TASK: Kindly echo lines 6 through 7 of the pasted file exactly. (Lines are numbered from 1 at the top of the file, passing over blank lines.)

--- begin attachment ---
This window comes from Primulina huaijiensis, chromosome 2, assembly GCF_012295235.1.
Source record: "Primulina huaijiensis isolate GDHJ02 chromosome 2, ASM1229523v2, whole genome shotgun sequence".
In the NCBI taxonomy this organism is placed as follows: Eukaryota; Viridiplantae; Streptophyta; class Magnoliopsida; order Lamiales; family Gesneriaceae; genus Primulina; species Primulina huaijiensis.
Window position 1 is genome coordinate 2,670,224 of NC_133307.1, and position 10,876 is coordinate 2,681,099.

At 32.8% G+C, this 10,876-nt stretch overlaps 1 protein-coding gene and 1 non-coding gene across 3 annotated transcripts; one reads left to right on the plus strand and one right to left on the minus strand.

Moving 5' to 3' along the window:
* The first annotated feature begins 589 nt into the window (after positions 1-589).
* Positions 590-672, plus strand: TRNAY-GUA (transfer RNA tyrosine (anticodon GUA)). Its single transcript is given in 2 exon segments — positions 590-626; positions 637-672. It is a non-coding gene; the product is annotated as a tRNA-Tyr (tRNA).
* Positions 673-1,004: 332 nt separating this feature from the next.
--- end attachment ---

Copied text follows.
Moving 5' to 3' along the window:
* The first annotated feature begins 589 nt into the window (after positions 1-589).